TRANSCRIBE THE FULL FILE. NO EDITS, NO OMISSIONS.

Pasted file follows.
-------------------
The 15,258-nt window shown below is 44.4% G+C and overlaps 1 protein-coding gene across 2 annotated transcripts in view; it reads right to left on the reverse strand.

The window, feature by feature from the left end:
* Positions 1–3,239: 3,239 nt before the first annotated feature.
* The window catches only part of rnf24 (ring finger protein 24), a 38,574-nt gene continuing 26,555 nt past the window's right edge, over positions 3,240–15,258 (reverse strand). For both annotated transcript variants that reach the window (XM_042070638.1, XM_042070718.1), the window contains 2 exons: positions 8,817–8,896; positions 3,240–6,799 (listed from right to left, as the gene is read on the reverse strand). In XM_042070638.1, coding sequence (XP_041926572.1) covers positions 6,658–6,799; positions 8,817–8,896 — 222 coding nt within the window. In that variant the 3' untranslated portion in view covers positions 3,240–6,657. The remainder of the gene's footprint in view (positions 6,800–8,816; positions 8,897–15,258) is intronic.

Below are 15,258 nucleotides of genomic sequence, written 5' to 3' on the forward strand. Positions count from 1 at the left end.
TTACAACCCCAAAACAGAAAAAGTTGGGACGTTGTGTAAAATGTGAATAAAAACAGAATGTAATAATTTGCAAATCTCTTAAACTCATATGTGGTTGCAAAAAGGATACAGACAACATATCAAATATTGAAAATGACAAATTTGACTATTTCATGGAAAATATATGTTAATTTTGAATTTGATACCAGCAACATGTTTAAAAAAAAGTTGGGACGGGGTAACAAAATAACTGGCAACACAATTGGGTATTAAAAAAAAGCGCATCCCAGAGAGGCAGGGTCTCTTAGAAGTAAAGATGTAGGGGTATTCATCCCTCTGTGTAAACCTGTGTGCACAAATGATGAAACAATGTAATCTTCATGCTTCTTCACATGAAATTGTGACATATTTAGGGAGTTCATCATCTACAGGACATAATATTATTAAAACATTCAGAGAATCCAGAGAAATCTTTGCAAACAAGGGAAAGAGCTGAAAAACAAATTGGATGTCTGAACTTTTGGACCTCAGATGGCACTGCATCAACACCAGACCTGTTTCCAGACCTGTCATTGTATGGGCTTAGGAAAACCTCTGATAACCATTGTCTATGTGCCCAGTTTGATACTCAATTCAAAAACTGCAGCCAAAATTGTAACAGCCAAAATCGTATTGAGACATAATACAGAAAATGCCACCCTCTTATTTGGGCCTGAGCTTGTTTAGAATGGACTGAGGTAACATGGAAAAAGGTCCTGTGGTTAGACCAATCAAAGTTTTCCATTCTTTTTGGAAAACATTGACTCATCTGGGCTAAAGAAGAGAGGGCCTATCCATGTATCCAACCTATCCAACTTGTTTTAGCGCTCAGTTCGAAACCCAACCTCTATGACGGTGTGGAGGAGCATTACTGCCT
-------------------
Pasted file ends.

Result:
The 15,258-nt window shown below is 44.4% G+C and overlaps 1 protein-coding gene across 2 annotated transcripts in view; it reads right to left on the reverse strand.

The window, feature by feature from the left end:
* Positions 1–3,239: 3,239 nt before the first annotated feature.
* The window catches only part of rnf24 (ring finger protein 24), a 38,574-nt gene continuing 26,555 nt past the window's right edge, over positions 3,240–15,258 (reverse strand). For both annotated transcript variants that reach the window (XM_042070638.1, XM_042070718.1), the window contains 2 exons: positions 8,817–8,896; positions 3,240–6,799 (listed from right to left, as the gene is read on the reverse strand). In XM_042070638.1, coding sequence (XP_041926572.1) covers positions 6,658–6,799; positions 8,817–8,896 — 222 coding nt within the window. In that variant the 3' untranslated portion in view covers positions 3,240–6,657. The remainder of the gene's footprint in view (positions 6,800–8,816; positions 8,897–15,258) is intronic.

Below are 15,258 nucleotides of genomic sequence, written 5' to 3' on the forward strand. Positions count from 1 at the left end.
TTACAACCCCAAAACAGAAAAAGTTGGGACGTTGTGTAAAATGTGAATAAAAACAGAATGTAATAATTTGCAAATCTCTTAAACTCATATGTGGTTGCAAAAAGGATACAGACAACATATCAAATATTGAAAATGACAAATTTGACTATTTCATGGAAAATATATGTTAATTTTGAATTTGATACCAGCAACATGTTTAAAAAAAAGTTGGGACGGGGTAACAAAATAACTGGCAACACAATTGGGTATTAAAAAAAAGCGCATCCCAGAGAGGCAGGGTCTCTTAGAAGTAAAGATGTAGGGGTATTCATCCCTCTGTGTAAACCTGTGTGCACAAATGATGAAACAATGTAATCTTCATGCTTCTTCACATGAAATTGTGACATATTTAGGGAGTTCATCATCTACAGGACATAATATTATTAAAACATTCAGAGAATCCAGAGAAATCTTTGCAAACAAGGGAAAGAGCTGAAAAACAAATTGGATGTCTGAACTTTTGGACCTCAGATGGCACTGCATCAACACCAGACCTGTTTCCAGACCTGTCATTGTATGGGCTTAGGAAAACCTCTGATAACCATTGTCTATGTGCCCAGTTTGATACTCAATTCAAAAACTGCAGCCAAAATTGTAACAGCCAAAATCGTATTGAGACATAATACAGAAAATGCCACCCTCTTATTTGGGCCTGAGCTTGTTTAGAATGGACTGAGGTAACATGGAAAAAGGTCCTGTGGTTAGACCAATCAAAGTTTTCCATTCTTTTTGGAAAACATTGACTCATCTGGGCTAAAGAAGAGAGGGCCTATCCATGTATCCAACCTATCCAACTTGTTTTAGCGCTCAGTTCGAAACCCAACCTCTATGACGGTGTGGAGGAGCATTACTGCCT